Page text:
The North Fork of the Gunnison River flows through southwestern Colorado. It’s a waterway the feeds into the Gunnison River, a tributary of the Colorado River, which supplies drinking water to millions of people in the West.

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ENVIRONMENT
12:47 pm
Fri June 13, 2014

Big Water Boosts Flows For Whitewater Rafters

A surfer rides the Colorado River at the Glenwood Springs Wave Park. Rivers are high due to a big mountain snowpack.

Originally published on Thu June 5, 2014 11:42 am

This winter’s mega snowpack in the mountains is melting and filling reservoirs and rivers around the state. For whitewater rafting companies the big flows are good for thrills. But, some stretches are river are too full to float. Aspen Public Radio's Marci Krivonen reports.

Longtime rafting guide Bob Morse is giving his safety spiel to a small group preparing to board a bright yellow raft. For some, it’s their first time rafting.

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NEWS
5:50 pm
Mon February 3, 2014

Paonia Mayor Says Drinking Water Is Safe

Water flows through an irrigation pipe at Zephyros Farm in Paonia.
Credit Jessica Reeder via Flickr (CC BY creativecommons.org/licenses/by/2.0/)

Some Paonia residents recently received a letter from the town with a header that read (in all caps and red text): “Important information about your drinking water.”

The letter explains that part of the town’s water supply isn’t meeting some treatment requirements. But according to Mayor Neal Schwieterman, the water’s still safe, and residents don’t need to worry.  

We spoke with Schwieterman about what exactly this letter means, and why it was sent in the first place. 

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NEWS
8:19 am
Wed September 4, 2013

KVNF Local Newscast Wednesday, September 4, 2013

  • Grand Valley Water Officials Say State Should Import Water to Meet Demand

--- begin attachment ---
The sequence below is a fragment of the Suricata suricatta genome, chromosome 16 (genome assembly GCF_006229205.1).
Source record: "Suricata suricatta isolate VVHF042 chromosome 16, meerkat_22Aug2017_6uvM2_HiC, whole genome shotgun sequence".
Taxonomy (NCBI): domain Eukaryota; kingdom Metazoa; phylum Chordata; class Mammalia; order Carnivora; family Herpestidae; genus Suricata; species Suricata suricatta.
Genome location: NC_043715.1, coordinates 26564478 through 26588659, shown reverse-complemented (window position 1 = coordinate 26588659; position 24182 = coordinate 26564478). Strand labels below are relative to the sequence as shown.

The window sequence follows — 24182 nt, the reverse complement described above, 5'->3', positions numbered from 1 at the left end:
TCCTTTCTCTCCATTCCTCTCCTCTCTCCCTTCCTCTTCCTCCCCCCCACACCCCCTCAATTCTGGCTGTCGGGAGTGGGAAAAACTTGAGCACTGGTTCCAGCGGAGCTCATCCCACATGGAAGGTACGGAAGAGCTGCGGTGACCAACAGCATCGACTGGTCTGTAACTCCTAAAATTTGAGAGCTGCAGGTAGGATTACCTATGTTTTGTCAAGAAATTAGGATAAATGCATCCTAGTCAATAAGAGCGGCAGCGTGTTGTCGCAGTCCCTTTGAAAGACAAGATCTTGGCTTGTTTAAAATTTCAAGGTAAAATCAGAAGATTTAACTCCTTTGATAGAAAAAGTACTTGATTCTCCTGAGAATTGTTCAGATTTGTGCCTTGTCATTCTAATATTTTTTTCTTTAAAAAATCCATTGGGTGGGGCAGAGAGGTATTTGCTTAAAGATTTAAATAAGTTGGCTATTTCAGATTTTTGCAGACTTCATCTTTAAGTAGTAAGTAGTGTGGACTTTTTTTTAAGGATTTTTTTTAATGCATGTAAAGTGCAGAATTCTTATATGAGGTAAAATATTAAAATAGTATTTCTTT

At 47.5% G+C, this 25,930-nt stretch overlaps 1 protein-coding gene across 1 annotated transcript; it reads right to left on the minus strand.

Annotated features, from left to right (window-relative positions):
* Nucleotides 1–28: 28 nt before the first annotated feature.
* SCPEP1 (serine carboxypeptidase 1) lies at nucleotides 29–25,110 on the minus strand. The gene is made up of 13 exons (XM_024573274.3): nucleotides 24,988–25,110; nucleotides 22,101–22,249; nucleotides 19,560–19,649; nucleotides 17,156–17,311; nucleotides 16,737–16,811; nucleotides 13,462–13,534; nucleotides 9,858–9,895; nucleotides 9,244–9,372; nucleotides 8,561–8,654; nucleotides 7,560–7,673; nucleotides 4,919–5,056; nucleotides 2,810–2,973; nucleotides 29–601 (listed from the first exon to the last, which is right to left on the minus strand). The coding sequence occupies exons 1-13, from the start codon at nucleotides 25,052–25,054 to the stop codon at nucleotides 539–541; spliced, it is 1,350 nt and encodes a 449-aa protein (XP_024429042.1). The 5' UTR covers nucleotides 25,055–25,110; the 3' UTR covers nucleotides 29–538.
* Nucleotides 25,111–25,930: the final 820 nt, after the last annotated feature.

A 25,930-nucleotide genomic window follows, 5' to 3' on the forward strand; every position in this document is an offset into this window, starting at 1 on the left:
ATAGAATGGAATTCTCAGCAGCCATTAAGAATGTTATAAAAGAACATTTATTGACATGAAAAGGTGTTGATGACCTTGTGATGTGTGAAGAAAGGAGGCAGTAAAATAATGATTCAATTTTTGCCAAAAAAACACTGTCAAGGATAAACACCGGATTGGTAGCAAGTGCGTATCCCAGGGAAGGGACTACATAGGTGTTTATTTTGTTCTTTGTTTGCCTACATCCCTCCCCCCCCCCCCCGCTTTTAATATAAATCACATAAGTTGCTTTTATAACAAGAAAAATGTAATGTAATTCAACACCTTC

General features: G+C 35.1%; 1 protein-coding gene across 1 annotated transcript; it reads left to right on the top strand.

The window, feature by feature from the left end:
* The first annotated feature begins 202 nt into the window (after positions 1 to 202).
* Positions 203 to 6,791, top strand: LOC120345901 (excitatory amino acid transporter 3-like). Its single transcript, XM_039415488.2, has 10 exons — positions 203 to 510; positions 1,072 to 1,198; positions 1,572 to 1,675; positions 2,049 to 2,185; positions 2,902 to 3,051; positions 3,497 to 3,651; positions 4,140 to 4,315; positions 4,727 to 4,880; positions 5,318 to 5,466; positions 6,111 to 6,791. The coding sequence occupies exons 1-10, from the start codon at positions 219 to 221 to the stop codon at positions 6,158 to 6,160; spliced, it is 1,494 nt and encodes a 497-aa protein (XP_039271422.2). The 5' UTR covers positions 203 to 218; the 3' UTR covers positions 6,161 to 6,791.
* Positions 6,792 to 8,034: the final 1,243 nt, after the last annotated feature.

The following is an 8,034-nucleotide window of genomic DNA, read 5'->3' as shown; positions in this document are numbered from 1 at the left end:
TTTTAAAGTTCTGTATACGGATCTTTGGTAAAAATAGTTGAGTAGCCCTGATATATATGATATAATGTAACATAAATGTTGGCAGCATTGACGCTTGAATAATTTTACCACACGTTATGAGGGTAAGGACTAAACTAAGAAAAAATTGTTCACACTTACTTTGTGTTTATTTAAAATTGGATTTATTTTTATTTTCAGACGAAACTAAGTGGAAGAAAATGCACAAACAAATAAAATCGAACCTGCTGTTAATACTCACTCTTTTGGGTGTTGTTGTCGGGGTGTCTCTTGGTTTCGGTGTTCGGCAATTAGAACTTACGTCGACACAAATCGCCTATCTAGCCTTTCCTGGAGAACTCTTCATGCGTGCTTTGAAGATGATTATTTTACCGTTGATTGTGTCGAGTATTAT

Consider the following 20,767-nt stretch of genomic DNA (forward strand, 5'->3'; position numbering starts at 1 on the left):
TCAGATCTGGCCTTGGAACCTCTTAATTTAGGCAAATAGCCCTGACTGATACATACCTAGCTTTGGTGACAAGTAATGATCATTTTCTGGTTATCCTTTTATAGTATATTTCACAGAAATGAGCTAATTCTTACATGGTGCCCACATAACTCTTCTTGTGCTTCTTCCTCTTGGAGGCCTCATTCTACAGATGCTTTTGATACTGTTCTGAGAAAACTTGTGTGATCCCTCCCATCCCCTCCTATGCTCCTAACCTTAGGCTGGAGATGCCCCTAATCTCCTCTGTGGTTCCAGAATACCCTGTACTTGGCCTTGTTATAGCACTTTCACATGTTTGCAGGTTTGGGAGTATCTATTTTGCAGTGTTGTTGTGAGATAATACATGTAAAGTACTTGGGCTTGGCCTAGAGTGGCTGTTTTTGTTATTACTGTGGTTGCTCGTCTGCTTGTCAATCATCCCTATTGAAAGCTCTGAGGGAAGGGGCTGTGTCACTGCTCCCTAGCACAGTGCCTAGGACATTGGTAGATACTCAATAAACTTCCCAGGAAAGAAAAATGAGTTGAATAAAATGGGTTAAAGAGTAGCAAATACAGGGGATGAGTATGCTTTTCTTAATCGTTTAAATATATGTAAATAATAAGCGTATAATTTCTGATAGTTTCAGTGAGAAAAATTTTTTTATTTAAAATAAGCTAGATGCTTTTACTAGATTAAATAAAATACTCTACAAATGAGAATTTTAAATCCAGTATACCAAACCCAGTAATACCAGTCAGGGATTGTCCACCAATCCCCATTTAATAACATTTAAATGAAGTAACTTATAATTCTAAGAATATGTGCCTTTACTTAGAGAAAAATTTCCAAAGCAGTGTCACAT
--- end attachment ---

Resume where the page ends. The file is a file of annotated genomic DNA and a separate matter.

• Delta County Commissioners Discuss Efforts to Protect Sage Grouse
  • Mountain Village's Green Gondola Project to Install 10 New Solar Panels
  • More Colorado Marijuana on Black Market Than Ever Before
  • Prison Dairy Serves Up Buffalo Milk
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Local Newscast
8:44 am
Tue September 3, 2013

KVNF Local Newscast: Tuesday, September 3, 2013

Headlines:

  • Reports Say Colorado’s Parole System Needs Fixing
  • Governor John Hickenlooper Criticizes Recall Elections
  • Colorado Senators Faced with Recall Confident They’ll Keep Their Jobs
  • Colorado to Receive Federal Grant for Improving Critical Tunnels
  • Ouray County Commissions Send Tax Increase Question to Voters
  • Grand Valley Water Users Suggest It’s Time For the State to Import Water
NEWS
9:54 am
Wed August 28, 2013

Farmers look to do more with less water

Tom Trout, a researcher at the U.S. Department of Agriculture who focuses on efficient and effective irrigation methods, checks sunflowers on a USDA research plot in Weld County, CO.
Luke Runyon/Harvest Public Media

The future of agriculture across the Great Plains hinges on water. Without it, nothing can grow.

Climate models and population growth paint a pretty bleak picture for water availability a few decades from now. If farmers want to stay in business, they have to figure out how to do more with less. Enter: super efficient irrigation systems.

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iSeeChange
10:09 am
Tue July 30, 2013

iSeeChange: The Outlook for Western Slope Water Supplies

Credit Eli Nixon (CC BY-NC-SA)

Afternoon clouds and occasional rains have dotted the Western Slope in the past few weeks, but that doesn’t mean people aren’t still worried about their water.

Last week Matthew Harris posted on the Almanac that the water he gets from German Creek was called on by a senior rights holder for the first time in the eight years he’s lived in Paonia. His creek’s just one of many that snake across the North Fork Valley, but if it’s been that long since that senior rights holder felt like they needed more water, should other residents and farmers be concerned? 

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NEWS
11:40 am
Fri July 26, 2013

Connecting the Drops: Water Shortages in the San Luis Valley

Karla Shriver standing by one of the many pivot sprinkler systems that she uses to irrigate her approximately 1,000 acres of potatoes, small grains, and hay on her farm, just north of Alamosa, Colorado
Maeve Conran

In early July, Colorado designated 14 counties "primary natural disaster areas" due to agricultural losses caused by the recent and ongoing drought.  Several of those counties are in the San Luis Valley in south central Colorado.  Farmers there are now eligible for low interest emergency loans, but as KGNU’s Maeve Conran reports, that may not be enough for this agricultural hub, which is facing a long term water crisis that could permanently affect the entire valley.